KickassTorrents (KAT), one of the most popular websites for illegal file sharing was shut down after the alleged 30-year-old Ukranian owner and operator, Artem “Tirm” Vaulin was arrested in Poland on Wednesday at the behest of the U.S. government. The U.S. authorities also seized seven of the site’s domains, all of which are now offline.
Vaulin has been charged for criminal copyright infringement and money laundering. He has also been accused of illegally reproducing and distributing hundreds of millions of copies of movies, video games, TV shows and music albums totalling more than $1 billion. The U.S. is now waiting to extradite him.
So, what led to the downfall of KickassTorrents? Apparently, it turns out that a couple of purchases on iTunes and email helped to bring down the mastermind behind KickassTorrents. It is also said Apple and Facebook were among the companies that handed over data to the U.S.
The U.S. Department of Homeland Security initially exposed information about Vaulin by tracing the IP addresses used to host the KickassTorrents domains, according to a 48-page criminal complaint (PDF) filed with the U.S. District Court in Chicago.
That led investigators to a Canadian ISP (Internet service provider), which turned over server data that disclosed numerous files, including emails and user information about KickassTorrents’ operators.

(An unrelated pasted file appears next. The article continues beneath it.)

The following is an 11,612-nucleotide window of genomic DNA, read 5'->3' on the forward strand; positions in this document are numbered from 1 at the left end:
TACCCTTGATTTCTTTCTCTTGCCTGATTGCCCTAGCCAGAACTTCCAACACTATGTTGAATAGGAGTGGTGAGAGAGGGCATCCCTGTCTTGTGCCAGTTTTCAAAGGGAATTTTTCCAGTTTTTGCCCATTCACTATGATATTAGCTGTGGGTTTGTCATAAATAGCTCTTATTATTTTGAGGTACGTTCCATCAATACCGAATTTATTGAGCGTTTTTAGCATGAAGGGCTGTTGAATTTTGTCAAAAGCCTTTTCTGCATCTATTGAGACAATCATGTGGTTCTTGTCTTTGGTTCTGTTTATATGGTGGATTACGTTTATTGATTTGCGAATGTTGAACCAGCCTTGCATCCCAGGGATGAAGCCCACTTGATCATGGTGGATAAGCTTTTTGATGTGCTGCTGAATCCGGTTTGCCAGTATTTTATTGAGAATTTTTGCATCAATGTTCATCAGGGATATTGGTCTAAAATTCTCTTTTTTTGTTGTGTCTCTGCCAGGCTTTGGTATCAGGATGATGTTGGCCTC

n: ltr; font-family: Arial, serif; font-size: 13px; margin: 0px; padding: 0px;”>
Not only was he operating a KickasssTorrents Facebook page, but was doing so with a personal email address.
How personal? It was a ‘@me.com’ address, which is owned by Apple (and is the forerunner to @icloud.com). The account was used to make iTunes purchases from two IP addresses — both of which also accessed a Facebook account promoting KickassTorrents.
His email was discovered when authorities sent Facebook a warrant for information having to do with the site’s page. For example, Facebook handed over IP-address logs from the KAT fanpage to the U.S. authorities. From there, the U.S. Government turned to Apple. They were then able to cross-reference this with an IP-address Vaulin used for an iTunes transaction.
“Records provided by Apple showed that firstname.lastname@example.org conducted an iTunes transaction using IP Address 220.127.116.11 on or about July 31, 2015. The same IP Address was used on the same day to login into the KAT Facebook Account,” Homeland Security Investigations (HSI) agent Jared Der-Yeghiayan said. His IP addresses linked to KAT’s Facebook page was also used to access Vaulin’s Coinbase account, suggesting that the Bitcoin wallet also assisted in the investigation.
By handing over user data to the government, Apple and Facebook were acting within the legal limits, and probably there was nothing about the government’s requests that raised any red flags. It is just a normal routine.
The fact that Vaulin was using a single, personal email address for so many features and services is absurd. To just have one single email linked to something as personal as your Apple ID, which is directly applicable to you is just unbelievably unwise. This is likely going to seal his fate.
While KickassTorrents itself is dead, a clone of the file-sharing site has already appeared online, which may shut down shortly. Whether KickassTorrents or Vaulin will make a Pirate Bay-style comeback, only time will tell.